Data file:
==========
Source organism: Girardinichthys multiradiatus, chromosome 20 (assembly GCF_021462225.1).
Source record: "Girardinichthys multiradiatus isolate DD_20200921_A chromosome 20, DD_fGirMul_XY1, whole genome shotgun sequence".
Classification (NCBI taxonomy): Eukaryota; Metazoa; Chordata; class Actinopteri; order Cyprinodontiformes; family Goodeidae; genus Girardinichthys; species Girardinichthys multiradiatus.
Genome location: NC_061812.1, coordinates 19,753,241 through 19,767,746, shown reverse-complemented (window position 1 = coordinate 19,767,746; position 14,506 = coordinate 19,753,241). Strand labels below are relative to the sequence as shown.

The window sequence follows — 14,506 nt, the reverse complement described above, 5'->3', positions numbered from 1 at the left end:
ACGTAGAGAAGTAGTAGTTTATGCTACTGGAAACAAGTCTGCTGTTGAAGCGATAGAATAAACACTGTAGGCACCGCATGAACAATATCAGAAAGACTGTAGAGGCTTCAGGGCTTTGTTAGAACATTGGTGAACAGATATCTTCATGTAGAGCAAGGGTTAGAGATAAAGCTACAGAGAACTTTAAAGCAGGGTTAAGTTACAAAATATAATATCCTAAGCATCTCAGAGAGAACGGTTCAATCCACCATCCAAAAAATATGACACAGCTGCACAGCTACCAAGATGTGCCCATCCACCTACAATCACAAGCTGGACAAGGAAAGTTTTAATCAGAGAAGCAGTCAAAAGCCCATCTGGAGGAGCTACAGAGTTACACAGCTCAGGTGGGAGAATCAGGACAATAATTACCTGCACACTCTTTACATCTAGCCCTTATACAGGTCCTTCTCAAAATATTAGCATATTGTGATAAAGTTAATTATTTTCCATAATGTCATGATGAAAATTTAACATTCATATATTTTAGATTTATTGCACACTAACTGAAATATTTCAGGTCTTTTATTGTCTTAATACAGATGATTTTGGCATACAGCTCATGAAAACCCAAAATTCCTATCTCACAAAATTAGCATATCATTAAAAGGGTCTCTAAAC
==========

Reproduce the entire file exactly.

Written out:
Source organism: Girardinichthys multiradiatus, chromosome 20 (assembly GCF_021462225.1).
Source record: "Girardinichthys multiradiatus isolate DD_20200921_A chromosome 20, DD_fGirMul_XY1, whole genome shotgun sequence".
Classification (NCBI taxonomy): Eukaryota; Metazoa; Chordata; class Actinopteri; order Cyprinodontiformes; family Goodeidae; genus Girardinichthys; species Girardinichthys multiradiatus.
Genome location: NC_061812.1, coordinates 19,753,241 through 19,767,746, shown reverse-complemented (window position 1 = coordinate 19,767,746; position 14,506 = coordinate 19,753,241). Strand labels below are relative to the sequence as shown.

The window sequence follows — 14,506 nt, the reverse complement described above, 5'->3', positions numbered from 1 at the left end:
ACGTAGAGAAGTAGTAGTTTATGCTACTGGAAACAAGTCTGCTGTTGAAGCGATAGAATAAACACTGTAGGCACCGCATGAACAATATCAGAAAGACTGTAGAGGCTTCAGGGCTTTGTTAGAACATTGGTGAACAGATATCTTCATGTAGAGCAAGGGTTAGAGATAAAGCTACAGAGAACTTTAAAGCAGGGTTAAGTTACAAAATATAATATCCTAAGCATCTCAGAGAGAACGGTTCAATCCACCATCCAAAAAATATGACACAGCTGCACAGCTACCAAGATGTGCCCATCCACCTACAATCACAAGCTGGACAAGGAAAGTTTTAATCAGAGAAGCAGTCAAAAGCCCATCTGGAGGAGCTACAGAGTTACACAGCTCAGGTGGGAGAATCAGGACAATAATTACCTGCACACTCTTTACATCTAGCCCTTATACAGGTCCTTCTCAAAATATTAGCATATTGTGATAAAGTTAATTATTTTCCATAATGTCATGATGAAAATTTAACATTCATATATTTTAGATTTATTGCACACTAACTGAAATATTTCAGGTCTTTTATTGTCTTAATACAGATGATTTTGGCATACAGCTCATGAAAACCCAAAATTCCTATCTCACAAAATTAGCATATCATTAAAAGGGTCTCTAAAC